Can Dogs Take Tylenol?

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Can Dogs Take TylenolResponsible pet parents will ensure that their pet’s pain never lasts long, no matter what the cause; but it’s also important to understand why your furry friend is hurting before you treat it. While there aren’t over-the-counter (OTC) medicines for dogs, you’ll be able to provide them with prescription medications from your veterinarian. Unfortunately, many human medications may cause more harm to dogs since they’re toxic; in this article, we answer the question, “Can dogs take Tylenol?”

What is Tylenol (Acetaminophen)? 

Tylenol is a brand name for the common paracetamol; an antipyretic agent and non-opioid analgesic that’s used for pain management and reducing fever. This over-the-counter medication is widely used to treat menstrual cramps, arthritis, muscle aches, headaches, colds, and flu. However, it shouldn’t be used by individuals with liver disease; acetaminophen poisoning may lead to liver damage or even death.   

If you’re already taking Tylenol, avoid using other products that have acetaminophen (this can sometimes appear as APAP), to avoid Tylenol toxicity. Contact your doctor right away if you have itching, pain around the upper stomach, dark urine, jaundice, or clay-colored stools. Be sure to stop taking this medication if you have a rash or skin redness that causes peeling and blistering, and quickly call your doctor.    

Can Dogs Take Tylenol?  

Tylenol and Panadol have been used for a long time as human pain relievers, even with small kids. But the same can’t be said for our dog’s health; even when given in small doses, acetaminophen toxicity can result in harmful side effects for dogs. Unlike other OTC options in this list, Tylenol isn’t a nonsteroidal anti-inflammatory drug (NSAID); this means that it will help ease fever and pain but not inflammation. 

The only time that you should give some to your dog is when you have permission and dosing details from your vet because dogs are more sensitive to this medicine. Giving your dog Tylenol can lead to liver failure, damage to their red blood cells, and in rare cases, death. If your pooch has ingested Tylenol, be sure to head to the closest veterinary emergency clinic and give it veterinary attention right away.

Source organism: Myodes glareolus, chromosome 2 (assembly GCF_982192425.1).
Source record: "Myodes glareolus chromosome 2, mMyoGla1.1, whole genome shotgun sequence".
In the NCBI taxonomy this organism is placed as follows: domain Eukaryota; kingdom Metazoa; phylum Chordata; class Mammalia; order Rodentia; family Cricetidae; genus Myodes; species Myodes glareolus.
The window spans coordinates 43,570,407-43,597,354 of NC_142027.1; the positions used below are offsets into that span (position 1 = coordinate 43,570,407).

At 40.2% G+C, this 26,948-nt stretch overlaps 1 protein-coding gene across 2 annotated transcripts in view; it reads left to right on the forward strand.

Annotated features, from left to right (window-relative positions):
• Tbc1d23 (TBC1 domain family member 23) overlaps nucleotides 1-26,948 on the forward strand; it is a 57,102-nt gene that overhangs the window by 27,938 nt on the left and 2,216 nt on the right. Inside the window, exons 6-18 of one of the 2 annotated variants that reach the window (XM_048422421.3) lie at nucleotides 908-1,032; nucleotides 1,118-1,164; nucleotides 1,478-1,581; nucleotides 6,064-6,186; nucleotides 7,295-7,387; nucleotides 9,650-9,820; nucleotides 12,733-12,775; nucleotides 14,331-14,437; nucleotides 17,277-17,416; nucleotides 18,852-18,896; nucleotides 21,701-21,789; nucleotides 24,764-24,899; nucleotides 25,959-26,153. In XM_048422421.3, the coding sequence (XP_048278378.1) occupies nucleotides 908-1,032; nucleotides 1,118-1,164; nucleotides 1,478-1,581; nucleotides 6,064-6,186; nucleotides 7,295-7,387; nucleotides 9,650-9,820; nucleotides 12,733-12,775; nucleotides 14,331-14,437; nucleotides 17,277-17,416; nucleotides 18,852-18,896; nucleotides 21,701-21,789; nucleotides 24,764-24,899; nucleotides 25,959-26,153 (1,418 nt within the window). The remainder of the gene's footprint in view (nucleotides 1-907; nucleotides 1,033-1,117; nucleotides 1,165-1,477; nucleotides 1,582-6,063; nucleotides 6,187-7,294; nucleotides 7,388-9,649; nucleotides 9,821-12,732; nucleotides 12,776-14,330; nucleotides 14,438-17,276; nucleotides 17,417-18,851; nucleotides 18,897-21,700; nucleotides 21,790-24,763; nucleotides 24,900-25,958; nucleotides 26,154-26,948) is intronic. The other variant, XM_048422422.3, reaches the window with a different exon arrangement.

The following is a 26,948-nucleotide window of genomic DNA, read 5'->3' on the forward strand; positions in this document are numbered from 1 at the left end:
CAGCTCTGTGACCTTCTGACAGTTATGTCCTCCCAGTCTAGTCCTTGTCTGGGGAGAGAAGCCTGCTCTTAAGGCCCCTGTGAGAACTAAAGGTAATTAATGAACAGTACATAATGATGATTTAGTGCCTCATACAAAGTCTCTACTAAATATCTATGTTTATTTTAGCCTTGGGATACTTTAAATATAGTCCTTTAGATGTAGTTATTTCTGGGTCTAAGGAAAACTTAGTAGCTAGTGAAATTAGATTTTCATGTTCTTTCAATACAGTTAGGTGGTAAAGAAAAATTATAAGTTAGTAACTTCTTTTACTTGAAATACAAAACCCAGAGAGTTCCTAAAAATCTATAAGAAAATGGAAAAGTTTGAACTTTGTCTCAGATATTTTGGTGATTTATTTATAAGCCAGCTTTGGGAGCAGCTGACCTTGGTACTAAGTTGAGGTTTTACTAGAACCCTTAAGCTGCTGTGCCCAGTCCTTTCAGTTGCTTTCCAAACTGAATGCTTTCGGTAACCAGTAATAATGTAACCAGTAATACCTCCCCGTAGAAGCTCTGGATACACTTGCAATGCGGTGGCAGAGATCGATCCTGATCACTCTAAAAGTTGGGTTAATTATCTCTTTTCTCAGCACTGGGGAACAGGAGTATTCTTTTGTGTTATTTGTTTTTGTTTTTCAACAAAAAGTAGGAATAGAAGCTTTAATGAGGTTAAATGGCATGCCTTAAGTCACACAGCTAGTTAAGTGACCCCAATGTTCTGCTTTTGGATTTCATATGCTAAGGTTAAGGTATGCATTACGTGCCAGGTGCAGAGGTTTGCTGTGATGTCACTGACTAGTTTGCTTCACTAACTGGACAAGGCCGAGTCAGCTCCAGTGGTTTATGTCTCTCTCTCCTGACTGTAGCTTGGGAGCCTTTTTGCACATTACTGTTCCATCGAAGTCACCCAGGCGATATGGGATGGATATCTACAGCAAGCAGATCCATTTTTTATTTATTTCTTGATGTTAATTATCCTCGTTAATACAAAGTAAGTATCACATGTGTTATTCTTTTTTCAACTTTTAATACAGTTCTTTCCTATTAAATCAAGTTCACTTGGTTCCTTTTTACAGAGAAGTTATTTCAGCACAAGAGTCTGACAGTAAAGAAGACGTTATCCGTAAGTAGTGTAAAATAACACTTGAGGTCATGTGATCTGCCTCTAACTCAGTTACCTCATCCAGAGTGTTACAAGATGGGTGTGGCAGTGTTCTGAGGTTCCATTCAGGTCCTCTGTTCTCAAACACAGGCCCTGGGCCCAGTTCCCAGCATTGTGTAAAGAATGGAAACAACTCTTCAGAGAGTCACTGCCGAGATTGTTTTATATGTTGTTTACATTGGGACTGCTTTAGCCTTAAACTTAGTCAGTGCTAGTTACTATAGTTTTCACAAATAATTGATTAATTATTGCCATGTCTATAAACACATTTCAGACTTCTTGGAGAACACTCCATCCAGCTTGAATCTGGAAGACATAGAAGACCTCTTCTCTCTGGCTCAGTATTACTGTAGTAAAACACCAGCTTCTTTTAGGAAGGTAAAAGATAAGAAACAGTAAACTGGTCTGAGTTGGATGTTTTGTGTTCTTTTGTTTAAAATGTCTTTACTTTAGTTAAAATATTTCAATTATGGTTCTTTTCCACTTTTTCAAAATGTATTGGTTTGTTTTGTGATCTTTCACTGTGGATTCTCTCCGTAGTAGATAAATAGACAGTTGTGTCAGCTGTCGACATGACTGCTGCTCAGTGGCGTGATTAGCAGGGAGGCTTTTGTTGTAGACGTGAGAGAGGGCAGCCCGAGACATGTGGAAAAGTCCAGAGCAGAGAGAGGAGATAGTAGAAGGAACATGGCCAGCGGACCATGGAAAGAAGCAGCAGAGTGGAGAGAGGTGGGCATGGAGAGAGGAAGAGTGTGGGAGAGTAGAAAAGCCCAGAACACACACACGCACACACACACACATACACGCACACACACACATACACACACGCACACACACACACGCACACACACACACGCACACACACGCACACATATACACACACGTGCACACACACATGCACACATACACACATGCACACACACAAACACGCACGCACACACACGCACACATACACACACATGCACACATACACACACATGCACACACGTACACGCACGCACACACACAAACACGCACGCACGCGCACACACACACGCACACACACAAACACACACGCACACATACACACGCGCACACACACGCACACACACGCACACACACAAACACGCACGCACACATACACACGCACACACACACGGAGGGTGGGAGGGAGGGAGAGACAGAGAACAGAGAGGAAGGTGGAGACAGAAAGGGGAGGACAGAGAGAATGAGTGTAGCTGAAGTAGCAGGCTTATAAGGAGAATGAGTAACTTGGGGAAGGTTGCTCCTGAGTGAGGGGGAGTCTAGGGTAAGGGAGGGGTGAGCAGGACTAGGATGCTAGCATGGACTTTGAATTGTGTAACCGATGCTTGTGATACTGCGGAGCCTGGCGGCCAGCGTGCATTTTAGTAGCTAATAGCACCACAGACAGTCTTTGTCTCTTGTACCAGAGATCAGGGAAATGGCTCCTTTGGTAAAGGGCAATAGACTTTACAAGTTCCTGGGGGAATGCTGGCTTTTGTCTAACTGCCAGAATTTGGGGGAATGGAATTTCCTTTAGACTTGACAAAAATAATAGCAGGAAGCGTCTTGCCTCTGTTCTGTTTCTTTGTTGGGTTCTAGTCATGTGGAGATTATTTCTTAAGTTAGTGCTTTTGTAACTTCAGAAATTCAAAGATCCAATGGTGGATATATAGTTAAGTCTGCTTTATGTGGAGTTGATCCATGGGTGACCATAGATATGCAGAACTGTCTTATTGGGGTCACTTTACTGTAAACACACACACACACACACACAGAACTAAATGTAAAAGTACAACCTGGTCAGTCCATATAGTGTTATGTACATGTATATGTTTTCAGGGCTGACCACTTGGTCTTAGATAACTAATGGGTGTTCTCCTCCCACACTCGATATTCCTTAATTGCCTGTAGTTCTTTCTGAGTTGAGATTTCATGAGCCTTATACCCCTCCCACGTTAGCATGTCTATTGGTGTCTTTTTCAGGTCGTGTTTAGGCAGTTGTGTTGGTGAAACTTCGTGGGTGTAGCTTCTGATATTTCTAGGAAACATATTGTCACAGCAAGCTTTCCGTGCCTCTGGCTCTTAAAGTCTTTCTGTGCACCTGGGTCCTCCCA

Signs of Pain in Dogs 

There are a few things that you can look for to tell if your dog is experiencing pain. Below are just a few of the most common signs of dog pain: 

  • Difficulty breathing
  • Decreased energy levels
  • Swelling
  • Loss of appetite
  • Stiffness
  • Limping
  • Joint pain
  • Aggression
  • Dry eye
  • Vocalizations such as whimpering, whining, howling, yelping, and more
  • Tail tucked away between their legs
  • Biting at themselves or at people who try to pat them

If you think that your dog might be in pain, there are options that you can look into when you consult with your vet that will help your dog feel more comfortable. 

What Kind of Medicines Can I Give My Dog? 

Unfortunately, there’s no way to get OTC pain meds for your dog’s pain because they don’t exist in pharmacies, so you won’t be able to give them pain relief whenever they need it. But there is a wide range of veterinary medicine available for your dog such as veterinary NSAIDs to help treat pain. These will be prescribed by a veterinarian to help with a specific type of pain; NSAID drugs provide pain control by blocking pain-causing enzymes allowing dogs to feel better. 

Common Veterinary NSAIDs

Below is a table of FDA-approved NSAIDs for dogs that can help with inflammation and joint pain related to osteoarthritis. Many are also commonly prescribed by vets to relieve mild to severe pain in dogs.     

Active IngredientGeneric Name or Brand Names
CarprofenRimadyl, Carprieve, Norocarp, Novox, Quellin, Vetprofen
DeracoxibDeramaxx, Doxidyl, Dracoxib Chewable Tablets
FirocoxibPrevicox, Firox
MeloxicamMetacam, Loxicom, OroCAM, Rheumocam

Most of these NSAIDs are approved to use after surgery and for osteoarthritis, with the exceptions of Robenacoxib and Grapiprant. The former option will only be approved for inflammation and pain control once their surgery is complete and must be used no more than 3 days. The latter option will only be approved for cases related to osteoarthritis. Moreover, NSAIDs should only be given through injection or orally through the mouth.  

Side Effects of NSAIDs

Because of their fever-reducing, anti-inflammatory, and pain-relieving properties, NSAIDs provide a wide range of benefits for animals and may improve their quality of life, but they also come with side effects. In general, they might have an effect on the liver, stomach, intestines, and kidneys. Furthermore, their use hasn’t been studied in animals that are nursing, pregnant, or those that are breeding.